The whole point of art is the art.  The artist is the first and chief beneficiary of that, let’s be honest.  What you learn in looking at the world, what you learn in making the true attempt to record life (regardless what your level of ability), what you get from the act of seeing and drawing, all those things become products of your mind, parts of your soul.  They compose the memories you will carry around with you in life.  They are hardly trivial!

But what, I ask you, is the point of anyone’s striving when the trivial attempts are trumpeted abroad? 

Well, what you see is what you get.  Quite literally.  Though the papers be filled with the cheap and easy products of fake effort, no one who really loves art should ever lose heart.  What you see is what you get.  And the seeing of it — that’s life — that’s the living of it.  In art you can live ideas.

Art is not for the faint of heart.  If it matters to you, go blindly down the road.  Just do it.  (Not like a shoe commercial, but for real.)

Meanwhile, here at the fence, do you think we’re likely to get any rain?

Second Resume Bullet:  I griped to my neighbor and drew a picture of an annoyed cat.

Ugh! Writing a Resume

Writing a resume always throws me for a loop.  I suppose it affects most people that way.  But I think artists have an especially hard time of it.  For starters, it’s been my experience that artists like to talk up their work in inverse proportion to its merits.  The best artists I know are mostly shy, and the prospect of self-promotion is almost painful.  They are perfectly comfortable, mind you, discussing art in general terms — or even in explaining the narratives behind their own pictures — or their opinions about various art related topics.  The best artists I know are experts in art and have quite a lot to say about it and share their expertise generously.

But that’s a lot different from writing a resume or doing other kinds of promotions.  Whenever I do promotion, it’s like slipping out of my skin and becoming another person.  I try to pretend that I’m someone else looking at the paintings, and I try to “hype them up” a little based upon what various audiences seem to want or believe.  (Hope my target audiences aren’t listening.)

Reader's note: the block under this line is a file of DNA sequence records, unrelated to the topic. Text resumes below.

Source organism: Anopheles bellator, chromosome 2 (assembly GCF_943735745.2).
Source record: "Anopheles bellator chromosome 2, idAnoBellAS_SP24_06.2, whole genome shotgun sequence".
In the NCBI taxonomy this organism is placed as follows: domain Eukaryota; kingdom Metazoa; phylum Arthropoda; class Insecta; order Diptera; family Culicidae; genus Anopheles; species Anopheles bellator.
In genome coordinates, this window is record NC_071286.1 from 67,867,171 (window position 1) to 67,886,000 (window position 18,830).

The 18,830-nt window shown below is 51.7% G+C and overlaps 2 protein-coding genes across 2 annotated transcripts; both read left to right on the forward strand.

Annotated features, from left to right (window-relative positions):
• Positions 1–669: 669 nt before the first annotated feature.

Perhaps “hype” is not the right word.  Let’s just say that I’ve come to recognize that my pictures may have different uses to people than what I originally intended, and I’ve learned to respect those other points of view as having equal validity — that art is “in the eyes of the beholder” as a practical matter.  So I inject humor into my advertising in regard to pictures that were never intended to be humorous.  Or I point out the fact that the pictures make bold design statements, although “interior design” was never a passing thought in my mind.

Mostly (as here) I try to help people enter the realm of visual meaning and metaphor — which goes much more truly to the heart of what I intend when I paint.  But sometimes the more serious message is not the most effective one.

I find that there’s an enormous difference between marketing paintings and marketing the artist.  My resume problems belong to the latter category.  Actually when it comes to the paintings themselves, I’ve never had a collector once ask me where I went to school or what grants I may have received.  They want to know things about the subject matter of the painting.  Their attention is fastened entirely upon what they see and how it makes them feel, and they don’t seem to have the least idle curiosity about my background — which is wonderful.  That’s as it should be.

However, all the things that the collector could care less about are exactly the things that one needs to address in a resume —  with dates, places, and details.  Half the time, I cannot even remember when I worked on a painting, not merely in regard to ones I painted years ago, but even as concerns ones I have painted recently.  Often I forget what I’ve worked on in any given year.  Often I work on certain pictures over the course of several years — for perhaps as long as five years.

  My “real” resume is a lot like Cezanne’s.  I’ve exhibited about 5 times in shows that were beautiful but unknown.  And, yeah, it’s okay to toss around the names of the big guys.  Cezanne’s resume when he was living is the one to have.  It’s all about working.  His life and his work were of one piece, and he just got up each morning and did it.

But, us — we gotta have resumes.  Alas!

New Resume Bullet:  During the last five minutes, I drew a little vase that sits on my table with a pen.  Took a digital photo of it.  Posted it to my blog.